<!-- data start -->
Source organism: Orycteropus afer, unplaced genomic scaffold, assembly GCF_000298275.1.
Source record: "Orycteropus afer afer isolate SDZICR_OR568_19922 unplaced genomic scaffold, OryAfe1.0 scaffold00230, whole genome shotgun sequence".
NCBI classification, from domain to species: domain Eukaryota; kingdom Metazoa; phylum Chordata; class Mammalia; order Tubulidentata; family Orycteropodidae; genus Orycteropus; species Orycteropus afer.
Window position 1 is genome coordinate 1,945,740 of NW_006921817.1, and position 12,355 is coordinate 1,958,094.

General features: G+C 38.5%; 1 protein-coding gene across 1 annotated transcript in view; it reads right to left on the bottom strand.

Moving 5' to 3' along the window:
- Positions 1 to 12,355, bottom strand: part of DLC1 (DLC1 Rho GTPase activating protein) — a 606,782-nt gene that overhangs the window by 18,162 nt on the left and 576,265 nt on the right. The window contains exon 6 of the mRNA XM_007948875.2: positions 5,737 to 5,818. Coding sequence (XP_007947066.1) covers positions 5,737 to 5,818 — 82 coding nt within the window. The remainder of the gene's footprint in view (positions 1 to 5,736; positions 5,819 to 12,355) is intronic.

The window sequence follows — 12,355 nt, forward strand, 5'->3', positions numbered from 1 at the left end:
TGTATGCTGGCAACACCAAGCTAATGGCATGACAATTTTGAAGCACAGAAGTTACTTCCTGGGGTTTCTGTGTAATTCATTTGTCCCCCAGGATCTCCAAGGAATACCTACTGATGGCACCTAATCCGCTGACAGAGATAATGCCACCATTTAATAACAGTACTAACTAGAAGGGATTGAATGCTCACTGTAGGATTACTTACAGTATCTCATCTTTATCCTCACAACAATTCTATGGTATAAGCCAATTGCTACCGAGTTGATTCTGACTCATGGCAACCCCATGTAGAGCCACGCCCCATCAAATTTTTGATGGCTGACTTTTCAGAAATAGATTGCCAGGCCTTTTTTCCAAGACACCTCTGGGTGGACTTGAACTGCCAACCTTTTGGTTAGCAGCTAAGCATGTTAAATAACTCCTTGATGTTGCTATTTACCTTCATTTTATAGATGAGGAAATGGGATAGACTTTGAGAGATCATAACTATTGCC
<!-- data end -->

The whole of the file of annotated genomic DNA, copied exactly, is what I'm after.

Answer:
Source organism: Orycteropus afer, unplaced genomic scaffold, assembly GCF_000298275.1.
Source record: "Orycteropus afer afer isolate SDZICR_OR568_19922 unplaced genomic scaffold, OryAfe1.0 scaffold00230, whole genome shotgun sequence".
NCBI classification, from domain to species: domain Eukaryota; kingdom Metazoa; phylum Chordata; class Mammalia; order Tubulidentata; family Orycteropodidae; genus Orycteropus; species Orycteropus afer.
Window position 1 is genome coordinate 1,945,740 of NW_006921817.1, and position 12,355 is coordinate 1,958,094.

General features: G+C 38.5%; 1 protein-coding gene across 1 annotated transcript in view; it reads right to left on the bottom strand.

Moving 5' to 3' along the window:
- Positions 1 to 12,355, bottom strand: part of DLC1 (DLC1 Rho GTPase activating protein) — a 606,782-nt gene that overhangs the window by 18,162 nt on the left and 576,265 nt on the right. The window contains exon 6 of the mRNA XM_007948875.2: positions 5,737 to 5,818. Coding sequence (XP_007947066.1) covers positions 5,737 to 5,818 — 82 coding nt within the window. The remainder of the gene's footprint in view (positions 1 to 5,736; positions 5,819 to 12,355) is intronic.

The window sequence follows — 12,355 nt, forward strand, 5'->3', positions numbered from 1 at the left end:
TGTATGCTGGCAACACCAAGCTAATGGCATGACAATTTTGAAGCACAGAAGTTACTTCCTGGGGTTTCTGTGTAATTCATTTGTCCCCCAGGATCTCCAAGGAATACCTACTGATGGCACCTAATCCGCTGACAGAGATAATGCCACCATTTAATAACAGTACTAACTAGAAGGGATTGAATGCTCACTGTAGGATTACTTACAGTATCTCATCTTTATCCTCACAACAATTCTATGGTATAAGCCAATTGCTACCGAGTTGATTCTGACTCATGGCAACCCCATGTAGAGCCACGCCCCATCAAATTTTTGATGGCTGACTTTTCAGAAATAGATTGCCAGGCCTTTTTTCCAAGACACCTCTGGGTGGACTTGAACTGCCAACCTTTTGGTTAGCAGCTAAGCATGTTAAATAACTCCTTGATGTTGCTATTTACCTTCATTTTATAGATGAGGAAATGGGATAGACTTTGAGAGATCATAACTATTGCC